Prevalence of Exposure to Critical Incidents in Firefighters Across Canada

We wanted to know the frequency and type of critical incidents exposures experienced by volunteer and career firefighters across Canada throughout their entire careers.

What is the problem?

Firefighters are required to do tasks that are both mentally and physically demanding. Critical incidents are traumatic events that occur in the line of duty, they can cause strong emotions and can lead to mental health problems. The purpose of this study was to describe the proportion of men and women firefighters who were exposed to critical incidents throughout their entire career in fire services across Canada. We compared our findings with previous reports of critical incident exposure rates.

How did the team study the problem?

A group of 390 career firefighters from across Canada and 74 volunteer firefighters from Prince Edward Island (PEI), Canada answered a survey called the “Critical Incident Inventory”. This asks questions about 24 potential critical incidents based on six themes: trauma to self; victims known to fire-emergency worker; multiple casualties; incidents involving children; unusual or problematic, tactical operations; and exposure to severe medical trauma. For each situation, both the career and volunteer firefighters provided responses on how often they were exposed to each event throughout their entire careers.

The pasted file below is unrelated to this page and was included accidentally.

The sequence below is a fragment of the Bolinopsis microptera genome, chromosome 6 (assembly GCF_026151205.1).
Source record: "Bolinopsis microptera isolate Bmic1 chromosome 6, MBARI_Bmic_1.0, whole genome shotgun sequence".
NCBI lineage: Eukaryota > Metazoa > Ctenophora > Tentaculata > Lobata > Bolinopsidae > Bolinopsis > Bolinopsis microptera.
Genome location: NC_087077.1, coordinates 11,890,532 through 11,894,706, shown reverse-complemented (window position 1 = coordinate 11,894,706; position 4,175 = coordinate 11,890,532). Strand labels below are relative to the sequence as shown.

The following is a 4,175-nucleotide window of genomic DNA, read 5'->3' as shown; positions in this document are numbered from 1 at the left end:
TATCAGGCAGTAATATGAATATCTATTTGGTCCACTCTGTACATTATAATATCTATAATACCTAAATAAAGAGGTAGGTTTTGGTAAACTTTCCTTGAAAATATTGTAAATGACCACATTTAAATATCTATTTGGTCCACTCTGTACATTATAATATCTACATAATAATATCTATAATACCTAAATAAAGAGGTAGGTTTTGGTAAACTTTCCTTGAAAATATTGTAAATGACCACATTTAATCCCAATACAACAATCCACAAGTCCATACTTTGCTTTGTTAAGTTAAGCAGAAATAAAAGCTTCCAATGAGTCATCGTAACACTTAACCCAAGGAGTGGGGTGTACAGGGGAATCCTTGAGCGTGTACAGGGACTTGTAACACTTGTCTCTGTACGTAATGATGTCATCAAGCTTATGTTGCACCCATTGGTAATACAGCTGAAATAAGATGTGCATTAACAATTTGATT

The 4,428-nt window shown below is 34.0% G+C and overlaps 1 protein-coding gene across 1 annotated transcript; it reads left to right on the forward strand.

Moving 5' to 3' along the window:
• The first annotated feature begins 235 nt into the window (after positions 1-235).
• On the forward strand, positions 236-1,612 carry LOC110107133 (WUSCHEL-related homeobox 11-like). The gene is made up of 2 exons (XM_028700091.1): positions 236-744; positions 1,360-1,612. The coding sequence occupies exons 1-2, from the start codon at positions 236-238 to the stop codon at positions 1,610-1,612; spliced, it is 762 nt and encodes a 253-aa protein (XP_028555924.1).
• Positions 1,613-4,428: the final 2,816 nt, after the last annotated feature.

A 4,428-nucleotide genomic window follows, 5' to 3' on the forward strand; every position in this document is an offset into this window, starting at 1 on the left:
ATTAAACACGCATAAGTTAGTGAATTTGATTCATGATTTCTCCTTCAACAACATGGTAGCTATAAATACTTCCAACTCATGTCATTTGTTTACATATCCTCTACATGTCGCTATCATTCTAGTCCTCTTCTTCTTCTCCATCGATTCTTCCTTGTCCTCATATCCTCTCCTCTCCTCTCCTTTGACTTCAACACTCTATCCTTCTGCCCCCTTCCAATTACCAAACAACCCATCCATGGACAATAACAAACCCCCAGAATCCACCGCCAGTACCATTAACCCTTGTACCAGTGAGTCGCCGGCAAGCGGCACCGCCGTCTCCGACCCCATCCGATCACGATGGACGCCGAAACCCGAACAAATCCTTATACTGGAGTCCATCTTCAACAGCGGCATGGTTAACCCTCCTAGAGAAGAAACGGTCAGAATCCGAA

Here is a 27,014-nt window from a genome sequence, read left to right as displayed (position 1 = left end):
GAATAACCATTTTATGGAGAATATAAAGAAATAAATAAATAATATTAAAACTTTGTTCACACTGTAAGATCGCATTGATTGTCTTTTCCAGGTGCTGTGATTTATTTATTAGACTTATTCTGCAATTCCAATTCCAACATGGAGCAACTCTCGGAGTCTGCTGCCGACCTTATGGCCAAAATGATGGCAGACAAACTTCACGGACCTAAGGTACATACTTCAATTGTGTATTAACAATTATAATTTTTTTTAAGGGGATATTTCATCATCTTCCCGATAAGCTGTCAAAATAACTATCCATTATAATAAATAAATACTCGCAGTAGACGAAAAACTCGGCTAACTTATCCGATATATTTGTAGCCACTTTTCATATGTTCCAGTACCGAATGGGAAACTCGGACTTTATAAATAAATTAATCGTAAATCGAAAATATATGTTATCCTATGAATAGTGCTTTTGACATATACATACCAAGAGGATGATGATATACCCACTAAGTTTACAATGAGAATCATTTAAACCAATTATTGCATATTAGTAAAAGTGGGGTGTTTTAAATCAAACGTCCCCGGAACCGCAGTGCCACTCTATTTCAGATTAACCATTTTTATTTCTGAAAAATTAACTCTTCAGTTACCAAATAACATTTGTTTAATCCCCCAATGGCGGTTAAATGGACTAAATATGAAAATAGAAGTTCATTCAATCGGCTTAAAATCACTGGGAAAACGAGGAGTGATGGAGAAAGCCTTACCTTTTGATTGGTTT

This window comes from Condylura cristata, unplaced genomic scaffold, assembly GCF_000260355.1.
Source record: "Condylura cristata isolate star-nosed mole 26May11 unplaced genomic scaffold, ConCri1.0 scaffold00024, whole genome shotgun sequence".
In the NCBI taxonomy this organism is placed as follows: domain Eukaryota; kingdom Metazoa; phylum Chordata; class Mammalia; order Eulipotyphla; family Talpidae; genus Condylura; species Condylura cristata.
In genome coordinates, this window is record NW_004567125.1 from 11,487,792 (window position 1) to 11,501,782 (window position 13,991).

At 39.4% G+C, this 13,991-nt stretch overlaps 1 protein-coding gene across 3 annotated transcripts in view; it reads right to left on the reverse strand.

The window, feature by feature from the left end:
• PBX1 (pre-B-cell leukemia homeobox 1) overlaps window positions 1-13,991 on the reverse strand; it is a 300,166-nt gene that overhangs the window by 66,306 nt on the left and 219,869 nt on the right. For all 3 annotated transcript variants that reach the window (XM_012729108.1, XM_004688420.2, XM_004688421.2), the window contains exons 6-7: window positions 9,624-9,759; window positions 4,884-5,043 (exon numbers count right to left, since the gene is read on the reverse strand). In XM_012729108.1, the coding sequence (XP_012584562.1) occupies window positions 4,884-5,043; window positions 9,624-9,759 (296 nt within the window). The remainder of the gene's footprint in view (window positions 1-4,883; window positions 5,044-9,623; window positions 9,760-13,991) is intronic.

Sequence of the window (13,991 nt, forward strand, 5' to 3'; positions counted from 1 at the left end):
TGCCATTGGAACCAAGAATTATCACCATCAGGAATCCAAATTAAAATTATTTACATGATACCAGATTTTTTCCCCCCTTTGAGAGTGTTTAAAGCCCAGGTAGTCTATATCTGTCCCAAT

What did the team find?

All firefighters completed the survey. We found that almost all firefighters–96% (71 out of 74 PEI volunteers; and 376 out of 390 career)—indicated exposure to some type of critical incident throughout their entire careers. The 2 most commonly reported critical incidents among all the firefighters were: 1) “Respond to incident involving one or two Deaths” (90%); 2) “Respond to incident involving multiple serious injuries” (77–81%). The third most commonly reported exposure among career firefighters was “Direct exposure to blood and body fluids” (80%); and among volunteer firefighters was “Respond to incidents involving removal of dead bodies” (72%). We also identified that female career firefighters had lower rates of critical incident exposures than male firefighters. We combined the results from our study with 3 previous studies and found that the rate of exposure to critical incidents among firefighters was 98% in different samples (1725 out of 1877 firefighters).

How can this research be used?

The results from this FIREWELL study highlight the alarmingly high rates of traumatic exposure among firefighters across Canada. Since almost all firefighters are exposed to critical incidents, training and supports for both career and volunteer firefighters are an occupational requirement.


Our study measured the type and frequency of critical incidents and not the degree to which these incidents affected firefighters. It is also possible that some firefighters might have been off duty at the time of this study and therefore, were unable to provide us their exposure history.

Reference: Nazari G, MacDermid JC, Sinden K, D’Amico R, Brazil A, Carleton N, Cramm H. Prevalence of Exposure to Critical Incidents in Firefighters Across Canada. WORK. 2019 (in press).

Funding Sources: Canadian Institutes for Health Research (FRN: 114112) & Ministry of Labor FRN #13-R-027